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Loch Ness Monster: George Edwards ‘faked’ photo

Steve Feltham with the carbon fibre

Steve Feltham with the carbon fibre "Nessie hump". Picture: Peter Jolly

  • by ALISTAIR MUNRO
 

A DARK shape emerging from the waters of Loch Ness which was hailed as one of the best Nessie images of recent years has been revealed to be a hoax.

George Edwards, a cruise boat operator, said the picture, taken near Urquhart Castle and beamed around the world by fans of Scotland’s famous mythical creature, was a “bit of fun” and he was happy to join a “rogues gallery” of hoaxers.

Mr Edwards, 62, who has run Nessie hunts on the loch for 26 years, said the fake picture was a way of ramping up interest in the Loch Ness monster and attracting people to the area.

When he published the image, he claimed it had been verified by a team of US military monster experts, which he said yesterday was another part of his fabricated story.

Mr Edwards added he was proud to follow in the tradition of the famous “surgeon’s photograph” of 1933, supposedly showing the monster’s neck and head above the waterline.

“There is no doubt at all the pictures are fake,” he told The Scotsman. “Anyone who comes on my boat, I will tell them what I did and why I did it. The reason I did it was to put Loch Ness truly and firmly back on the map again.”

However, Mr Edwards said he clings to the belief that a real Nessie does exist, even though the beast has never been captured on film.

“I still believe there are large creatures in the loch that we don’t know about. There is no doubt in my mind that there are some strange creatures, so I still believe in the monster,” he said.

“But some so-called experts claim it is a ‘big fish’ or a ‘big wave’. Is that going to attract tourists? No.

“I am saying there is a monster, but there is no real evidence. I tell it as it is with my customers. But people want to hear the fantasy, not rubbish about a big fish or a wave. The fantasy means it might still be real.”

He added: “I tell people on my boat the picture was a fake. I have been called a liar and a fake by some, and I am happy to join the rogues gallery.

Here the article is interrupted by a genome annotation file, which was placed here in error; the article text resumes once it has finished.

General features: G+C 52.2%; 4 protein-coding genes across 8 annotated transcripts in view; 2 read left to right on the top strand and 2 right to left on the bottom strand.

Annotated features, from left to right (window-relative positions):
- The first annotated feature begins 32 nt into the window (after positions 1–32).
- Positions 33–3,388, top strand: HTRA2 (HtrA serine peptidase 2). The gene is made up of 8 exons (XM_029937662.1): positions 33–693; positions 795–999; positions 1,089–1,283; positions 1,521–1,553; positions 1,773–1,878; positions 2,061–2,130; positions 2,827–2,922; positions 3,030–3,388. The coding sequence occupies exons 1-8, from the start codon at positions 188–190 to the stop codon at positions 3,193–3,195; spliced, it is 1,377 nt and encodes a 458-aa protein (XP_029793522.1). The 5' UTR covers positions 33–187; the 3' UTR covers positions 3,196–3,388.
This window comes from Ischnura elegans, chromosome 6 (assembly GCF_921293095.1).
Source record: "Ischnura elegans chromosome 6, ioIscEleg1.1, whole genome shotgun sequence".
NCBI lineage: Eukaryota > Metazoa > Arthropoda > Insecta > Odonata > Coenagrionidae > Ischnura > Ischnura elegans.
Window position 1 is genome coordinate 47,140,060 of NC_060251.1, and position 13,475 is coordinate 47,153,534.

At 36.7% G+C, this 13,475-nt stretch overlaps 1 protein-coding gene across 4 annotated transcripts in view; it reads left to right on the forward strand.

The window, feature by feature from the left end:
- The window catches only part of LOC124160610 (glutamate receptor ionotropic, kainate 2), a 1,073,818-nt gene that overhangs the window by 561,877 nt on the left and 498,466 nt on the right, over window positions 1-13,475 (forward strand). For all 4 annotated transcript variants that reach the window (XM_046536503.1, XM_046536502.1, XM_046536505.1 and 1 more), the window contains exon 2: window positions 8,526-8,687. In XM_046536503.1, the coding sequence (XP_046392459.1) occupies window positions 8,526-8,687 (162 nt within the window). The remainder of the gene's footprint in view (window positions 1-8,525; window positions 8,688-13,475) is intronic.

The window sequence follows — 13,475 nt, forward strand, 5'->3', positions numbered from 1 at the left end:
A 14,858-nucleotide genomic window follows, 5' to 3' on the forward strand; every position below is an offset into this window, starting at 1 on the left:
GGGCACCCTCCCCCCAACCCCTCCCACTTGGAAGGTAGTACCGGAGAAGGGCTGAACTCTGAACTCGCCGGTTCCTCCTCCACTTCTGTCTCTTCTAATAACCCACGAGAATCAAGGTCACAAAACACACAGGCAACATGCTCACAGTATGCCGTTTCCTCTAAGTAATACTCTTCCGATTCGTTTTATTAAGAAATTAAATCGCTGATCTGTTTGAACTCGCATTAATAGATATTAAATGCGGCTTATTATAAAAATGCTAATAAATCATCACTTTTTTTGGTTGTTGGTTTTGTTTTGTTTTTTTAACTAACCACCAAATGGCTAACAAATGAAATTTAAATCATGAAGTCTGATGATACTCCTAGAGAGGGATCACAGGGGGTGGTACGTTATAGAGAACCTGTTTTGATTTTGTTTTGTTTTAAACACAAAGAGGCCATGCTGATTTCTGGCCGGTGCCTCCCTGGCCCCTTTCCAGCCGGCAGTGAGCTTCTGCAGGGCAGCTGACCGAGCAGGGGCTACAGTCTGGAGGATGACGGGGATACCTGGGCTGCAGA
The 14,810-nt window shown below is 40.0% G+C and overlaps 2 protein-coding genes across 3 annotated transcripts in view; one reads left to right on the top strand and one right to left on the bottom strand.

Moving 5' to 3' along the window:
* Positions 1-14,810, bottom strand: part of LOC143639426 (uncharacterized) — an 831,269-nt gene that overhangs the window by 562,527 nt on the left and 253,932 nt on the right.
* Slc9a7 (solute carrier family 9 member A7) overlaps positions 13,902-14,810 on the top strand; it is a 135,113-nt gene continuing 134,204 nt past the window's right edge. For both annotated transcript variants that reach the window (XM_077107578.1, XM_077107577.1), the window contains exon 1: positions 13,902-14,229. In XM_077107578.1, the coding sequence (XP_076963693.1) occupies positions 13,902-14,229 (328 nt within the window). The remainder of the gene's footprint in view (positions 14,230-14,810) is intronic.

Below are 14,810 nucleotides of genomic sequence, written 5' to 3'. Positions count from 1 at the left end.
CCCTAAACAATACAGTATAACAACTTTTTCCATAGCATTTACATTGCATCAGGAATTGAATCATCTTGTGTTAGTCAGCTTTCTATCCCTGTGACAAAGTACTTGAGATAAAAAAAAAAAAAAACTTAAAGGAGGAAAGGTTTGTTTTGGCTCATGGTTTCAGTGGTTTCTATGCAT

“But how would Loch Ness be without these fake pictures? I freely admit I faked it for a bit of fun. It creates interest and

business.”

Last year, when he first showed the photo, he said: “I was just about to return to Temple Pier [in Drumnadrochit] and I went to the back of the boat which was facing the pier and that’s when I saw it.

“It was slowly moving up the loch towards Urquhart Castle and it was a dark grey colour. It was quite a fair way from the boat, probably about half a mile away, but it’s difficult to tell in water.”

Mr Edwards, who pilots his boat Nessie Hunter IV, had used a fibreglass hump, believed to have been previously in a

National Geographic documentary, to create the fake photo.

Yesterday, his confession sparked anger among Nessie lovers. Steve Feltham, probably the most famous Nessie hunter in Scotland, having spent 22 years living on the shores of Loch Ness looking for the monster, said it damaged the reputation of the beast.

Mr Feltham, who originally described the photo as the best evidence he had seen on the existence of Nessie, added: “It does the subject no good and damages his [Mr Edwards’] own

reputation. When you read things like this in the papers, people will think it’s all just a fairytale.”

White witch Kevin Carlyon, self-proclaimed “protector of Nessie”, said: “This has really angered me and I am uttering a witches’ curse at him. I will be sending a psychic torpedo to his boat that will come into effect at Halloween.”

The Loch Ness Monster has been a subject of debate since it came to the world’s attention in 1933, although St Columba is recorded to have sighted the beast in the sixth century.

The most famous picture of Nessie was the 1933 one taken by Robert Kenneth Wilson, a London gynaecologist.

However, it turned out to be an elaborate hoax by big-game hunter Marmaduke Wetherell in revenge on a national newspaper that had criticised him over his search for Nessie.

 

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